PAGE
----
Ran into an odd behavior today with a many to many mapping of one of my tables in LINQ to SQL. Many to many mappings aren’t transparent in LINQ to SQL and it maps the link table the same way the SQL schema has it when creating one. In other words LINQ to SQL isn’t smart about many to many mappings and just treats it like the 3 underlying tables that make up the many to many relationship. Iain Galloway has a nice blog entry about Many to Many relationships in LINQ to SQL.
I can live with that – it’s not really difficult to deal with this arrangement once mapped, especially when reading data back. Writing is a little more difficult as you do have to insert into two entities for new records, but nothing that can’t be handled in a small business object method with a few lines of code.
When I created a database I’ve been using to experiment around with various different OR/Ms recently I found that for some reason LINQ to SQL was completely failing to map even to the linking table. As it turns out there’s a good reason why it fails, can you spot it below? (read on :-})
Here is the original database layout:
There’s an items table, a category table and a link table that holds only the foreign keys to the Items and Category tables for a typical M->M relationship.
When these three tables are imported into the model the *look* correct – I do get the relationships added (after modifying the entity names to strip the prefix):
The relationship looks perfectly fine, both in the designer as well as in the XML document:
<Table Name="dbo.wws_Item_Categories" Member="ItemCategories">
<Column Name="ItemId" Type="System.Guid" DbType="uniqueidentifier NOT NULL" CanBeNull="false" />
<Column Name="CategoryId" Type="System.Guid" DbType="uniqueidentifier NOT NULL" CanBeNull="false" />
<Association Name="ItemCategory_Category" Member="Categories" ThisKey="CategoryId" OtherKey="Id" Type="Category" />
<Association Name="Item_ItemCategory" Member="Item" ThisKey="ItemId" OtherKey="Id" Type="Item" IsForeignKey="true" />
<Table Name="dbo.wws_Categories" Member="Categories">
<Column Name="Id" Type="System.Guid" DbType="UniqueIdentifier NOT NULL" IsPrimaryKey="true" IsDbGenerated="true" CanBeNull="false" />
<Column Name="ParentId" Type="System.Guid" DbType="UniqueIdentifier" CanBeNull="true" />
<Column Name="CategoryName" Type="System.String" DbType="NVarChar(150)" CanBeNull="true" />
<Column Name="CategoryDescription" Type="System.String" DbType="NVarChar(MAX)" CanBeNull="true" />
<Column Name="tstamp" AccessModifier="Internal" Type="System.Data.Linq.Binary" DbType="rowversion" CanBeNull="true" IsVersion="true" />
<Association Name="ItemCategory_Category" Member="ItemCategory" ThisKey="Id" OtherKey="CategoryId" Type="ItemCategory" IsForeignKey="true" />
However when looking at the code generated these navigation properties (also on Item) are completely missing:
public partial class ItemCategory : Westwind.BusinessFramework.EntityBase
private System.Guid _ItemId;
private System.Guid _CategoryId;
[global::System.Data.Linq.Mapping.ColumnAttribute(Storage="_ItemId", DbType="uniqueidentifier NOT NULL")]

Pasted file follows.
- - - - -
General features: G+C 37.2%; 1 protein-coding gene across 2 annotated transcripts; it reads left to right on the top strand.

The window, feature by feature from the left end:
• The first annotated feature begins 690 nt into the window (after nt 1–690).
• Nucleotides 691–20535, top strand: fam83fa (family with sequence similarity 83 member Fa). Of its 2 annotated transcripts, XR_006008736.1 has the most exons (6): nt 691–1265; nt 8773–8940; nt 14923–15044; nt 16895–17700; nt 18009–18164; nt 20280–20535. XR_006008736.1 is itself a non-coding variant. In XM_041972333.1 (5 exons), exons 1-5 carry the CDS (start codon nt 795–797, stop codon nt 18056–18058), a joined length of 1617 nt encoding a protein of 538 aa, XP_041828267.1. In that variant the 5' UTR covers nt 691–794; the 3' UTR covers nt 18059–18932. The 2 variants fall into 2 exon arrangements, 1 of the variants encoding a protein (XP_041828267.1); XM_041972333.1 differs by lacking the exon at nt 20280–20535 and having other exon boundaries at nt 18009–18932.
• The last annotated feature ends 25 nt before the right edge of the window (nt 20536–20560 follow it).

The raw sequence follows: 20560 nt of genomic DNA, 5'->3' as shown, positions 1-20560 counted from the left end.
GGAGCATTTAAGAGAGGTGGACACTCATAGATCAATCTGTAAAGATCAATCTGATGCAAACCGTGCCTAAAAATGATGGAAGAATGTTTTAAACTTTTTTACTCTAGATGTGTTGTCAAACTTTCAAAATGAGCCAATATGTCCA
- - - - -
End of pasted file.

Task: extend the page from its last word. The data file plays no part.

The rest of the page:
public System.Guid ItemId
if ((this._ItemId != value))
this._ItemId = value;
[global::System.Data.Linq.Mapping.ColumnAttribute(Storage="_CategoryId", DbType="uniqueidentifier NOT NULL")]
public System.Guid CategoryId
if ((this._CategoryId != value))
this._CategoryId = value;
Notice that the Item and Category association properties which should be EntityRef properties are completely missing. They’re there in the model, but the generated code – not so much.
So what’s the problem here?
The problem – it appears – is that LINQ to SQL requires primary keys on all entities it tracks. In order to support tracking – even of the link table entity – the link table requires a primary key. Real obvious ain’t it, especially since the designer happily lets you import the table and even shows the relationship and implicitly the related properties.
Adding an Id field as a Pk to the database and then importing results in this model layout:
which properly generates the Item and Category properties into the link entity.
It’s ironic that LINQ to SQL *requires* the PK in the middle – the Entity Framework requires that a link table have *only* the two foreign key fields in a table in order to recognize a many to many relation. EF actually handles the M->M relation directly without the intermediate link entity unlike LINQ to SQL.
[updated from comments – 12/24/2009]
Another approach is to set up both ItemId and CategoryId in the database which shows up in LINQ to SQL like this:
This also work in creating the Category and Item fields in the ItemCategory entity. Ultimately this is probably the best approach as it also guarantees uniqueness of the keys and so helps in database integrity.
It took me a while to figure out WTF was going on here – lulled by the designer to think that the properties should be when they were not. It’s actually a well documented feature of L2S that each entity in the model requires a Pk but of course that’s easy to miss when the model viewer shows it to you and even the underlying XML model shows the Associations properly.
This is one of the issue with L2S of course – you have to play by its rules and once you hit one of those rules there’s no way around them – you’re stuck with what it requires which in this case meant changing the database.